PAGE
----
Ministerial Approval: Zenator writes ‘The I in the Collective!’

Zenator Rawlings
Zenator Rawlings

Dr Zenator Agyeman Rawlings writes: The I in the Collective!

The NDC took a decision to vote against the President’s nominations on principle.

We needed President Akufo-Addo to avert his mind to the bloated size of his government/cabinet to show the commitment of the Executive to reduce its expenditure as the government struggles with unsustainable debt.

If you disagree with a position the party and leadership have taken, have the courage of your convictions and speak up!

It is cowardice and treachery to hide within the collective to pursue your individual parochial agenda!!!

For the first time, I was forced to keep evidence of my votes to protect my integrity and my name!

I’m still reeling from the outcome of the secret ballot in the House on Friday.

I’ve sat with the sad realisation that the unfortunate side of being part of a collective is the collective shame that comes with the actions of a few unknown faces whose actions affect everyone.

In the Chamber, when the back and forth was done, the voting began amidst threats to annul your vote if you were caught displaying your ballot paper.

My sister MP, Angela Alorwu-Tay and I, began a discussion on how to ensure that we had evidence of our votes.

The last time there was a secret ballot, the women in our caucus were falsely accused en bloc of having betrayed the NDC.

Some unscrupulous person even used my picture and that of a number of colleagues as part of that ludicrous headline at the time. We had no intention of allowing our integrity to be attacked again!

The idea of taking a photo of my vote was so alien to me but given the high level of suspicion and finger pointing already in the public domain, I realised it was imperative to take such a drastic measure to protect my integrity, “in the interest of probity and accountability (in the words of the late President JJ Rawlings).”

As the time drew closer for me to vote and I felt the increasing tension in the room, and I decided to put my camera on video mode.

I knew it was risky taking my phone into the booth, because there was a chance that the Speaker might chastise me openly.

I told my colleagues sitting in my section what I was going to do and why. I got to the voting booth and nervously lifted my phone to record my hand ticking the ‘No’ column, feeling so annoyed that I was having to subject myself to this!

When I got to my seat, I checked the video to make sure it had captured my vote, and then informed my colleagues that it had worked! I then suggested that they do same, for their own protection.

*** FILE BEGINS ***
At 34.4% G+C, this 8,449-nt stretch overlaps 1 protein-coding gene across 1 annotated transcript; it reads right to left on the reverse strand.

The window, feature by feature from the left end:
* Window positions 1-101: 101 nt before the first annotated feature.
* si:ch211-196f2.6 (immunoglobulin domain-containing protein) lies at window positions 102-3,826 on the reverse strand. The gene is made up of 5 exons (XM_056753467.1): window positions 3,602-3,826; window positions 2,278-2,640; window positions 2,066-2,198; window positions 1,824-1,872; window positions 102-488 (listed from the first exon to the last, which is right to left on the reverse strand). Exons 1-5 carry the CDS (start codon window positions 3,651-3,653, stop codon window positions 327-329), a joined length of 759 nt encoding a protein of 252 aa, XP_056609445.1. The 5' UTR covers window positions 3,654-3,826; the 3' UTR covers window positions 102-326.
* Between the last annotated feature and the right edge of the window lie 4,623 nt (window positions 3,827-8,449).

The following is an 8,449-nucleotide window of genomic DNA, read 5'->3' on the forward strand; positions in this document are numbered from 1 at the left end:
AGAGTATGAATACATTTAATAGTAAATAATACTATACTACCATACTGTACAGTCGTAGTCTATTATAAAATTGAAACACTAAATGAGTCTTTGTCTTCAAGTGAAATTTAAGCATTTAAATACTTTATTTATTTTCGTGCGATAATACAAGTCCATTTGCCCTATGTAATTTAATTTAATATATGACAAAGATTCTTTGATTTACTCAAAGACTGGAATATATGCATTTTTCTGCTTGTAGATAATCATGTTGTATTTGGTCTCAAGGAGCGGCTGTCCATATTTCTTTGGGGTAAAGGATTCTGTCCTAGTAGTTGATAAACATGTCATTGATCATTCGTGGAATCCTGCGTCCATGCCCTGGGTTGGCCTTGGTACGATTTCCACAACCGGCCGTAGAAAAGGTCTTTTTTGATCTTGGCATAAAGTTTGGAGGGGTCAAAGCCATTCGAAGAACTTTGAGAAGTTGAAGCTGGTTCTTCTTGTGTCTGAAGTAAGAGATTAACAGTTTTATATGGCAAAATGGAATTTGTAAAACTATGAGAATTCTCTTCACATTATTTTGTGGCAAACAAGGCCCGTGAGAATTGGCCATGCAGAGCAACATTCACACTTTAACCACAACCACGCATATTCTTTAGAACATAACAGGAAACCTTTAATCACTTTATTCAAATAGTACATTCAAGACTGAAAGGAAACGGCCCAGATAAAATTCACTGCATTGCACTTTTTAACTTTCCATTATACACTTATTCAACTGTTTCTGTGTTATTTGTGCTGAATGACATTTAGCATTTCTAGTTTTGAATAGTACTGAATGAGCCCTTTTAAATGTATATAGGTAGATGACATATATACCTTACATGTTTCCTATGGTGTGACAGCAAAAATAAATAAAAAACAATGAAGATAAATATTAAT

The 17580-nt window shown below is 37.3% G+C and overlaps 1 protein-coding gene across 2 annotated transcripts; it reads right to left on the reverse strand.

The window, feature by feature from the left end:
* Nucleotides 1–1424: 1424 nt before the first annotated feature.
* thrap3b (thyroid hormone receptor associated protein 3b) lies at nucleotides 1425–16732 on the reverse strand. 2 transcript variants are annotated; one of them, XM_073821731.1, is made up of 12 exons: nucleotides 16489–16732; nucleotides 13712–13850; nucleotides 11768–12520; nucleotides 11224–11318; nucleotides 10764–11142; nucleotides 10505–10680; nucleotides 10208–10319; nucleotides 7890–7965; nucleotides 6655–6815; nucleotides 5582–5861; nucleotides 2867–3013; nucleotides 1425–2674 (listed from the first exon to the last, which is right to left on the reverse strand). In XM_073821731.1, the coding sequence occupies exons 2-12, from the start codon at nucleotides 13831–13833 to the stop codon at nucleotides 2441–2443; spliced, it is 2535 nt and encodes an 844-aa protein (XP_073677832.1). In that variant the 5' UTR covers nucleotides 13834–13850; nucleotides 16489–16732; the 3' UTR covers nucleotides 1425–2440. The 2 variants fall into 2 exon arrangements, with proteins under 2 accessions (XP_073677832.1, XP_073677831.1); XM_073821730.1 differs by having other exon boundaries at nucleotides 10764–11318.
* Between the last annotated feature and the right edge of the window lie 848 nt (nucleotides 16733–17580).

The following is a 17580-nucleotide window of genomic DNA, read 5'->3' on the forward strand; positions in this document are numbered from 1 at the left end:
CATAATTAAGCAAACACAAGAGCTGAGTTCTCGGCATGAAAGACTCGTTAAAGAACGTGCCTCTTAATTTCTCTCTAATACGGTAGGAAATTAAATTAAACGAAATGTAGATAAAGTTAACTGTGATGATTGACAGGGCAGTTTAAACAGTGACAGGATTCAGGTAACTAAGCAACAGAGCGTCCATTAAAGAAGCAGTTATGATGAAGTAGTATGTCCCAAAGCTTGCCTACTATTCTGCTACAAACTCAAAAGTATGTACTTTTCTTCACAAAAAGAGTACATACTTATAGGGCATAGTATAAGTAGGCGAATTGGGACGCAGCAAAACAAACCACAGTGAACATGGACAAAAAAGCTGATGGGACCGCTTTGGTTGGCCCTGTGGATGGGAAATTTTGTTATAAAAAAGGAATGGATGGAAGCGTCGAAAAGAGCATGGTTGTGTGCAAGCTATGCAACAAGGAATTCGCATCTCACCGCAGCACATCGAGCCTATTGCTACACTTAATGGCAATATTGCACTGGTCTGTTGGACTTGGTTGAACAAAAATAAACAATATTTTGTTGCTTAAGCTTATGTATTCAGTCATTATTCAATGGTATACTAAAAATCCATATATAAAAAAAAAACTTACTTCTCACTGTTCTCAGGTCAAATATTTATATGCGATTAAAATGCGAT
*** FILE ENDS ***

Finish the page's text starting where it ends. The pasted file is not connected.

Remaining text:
I must admit that I was still shocked by the results. I was crestfallen! But even the knowledge of my evidence of how I voted, did not bring me the relief I had hoped for. People were looking up to us, and we had let the side down.

As I’ve enquired about the possible reasons for what happened, I’ve concluded that we are looking at a situation of different interests converging in a single outcome. So, what is the solution to this wicked problem?

As a party, we have been drifting from our principles and values not-so-slowly, and I guess this is a wakeup call that this drift can no longer be ignored or brushed under the carpet. It took a handful of people and a single iceberg to sink the titanic and with it, many innocent persons drowned or froze to death.

As I type and share this, I’m cognisant of the usual abuse that some people are happy to hurl at anyone who dares, however I know that my reticence on this matter will be even more damaging!

My father continued to advise and chastise the party in the face of sometimes outright abuse from his own, but he remained true to his convictions.

I still remember vividly when from his hospital bed, he asked me how the people in my constituency were doing in the lead up to the 2020 General Elections.

Even when he was a few days away from his own death, he was still worried about Ghana!

On Friday night, I felt this deep pain that maybe it was perhaps better that he was not alive to witness what had happened to the NDC. But then again, I thought perhaps had he been alive he would probably have challenged all of us to go and swear on Antoa or dared us to take a lie-detector test!

Alas! Our Founder is no longer with us, but we have come too far to destroy our own legacy! We must course correct, immediately! We need to return to the values and principles on which this party was built including honesty, accountability, integrity, discipline and commitment to our nation, Ghana!!

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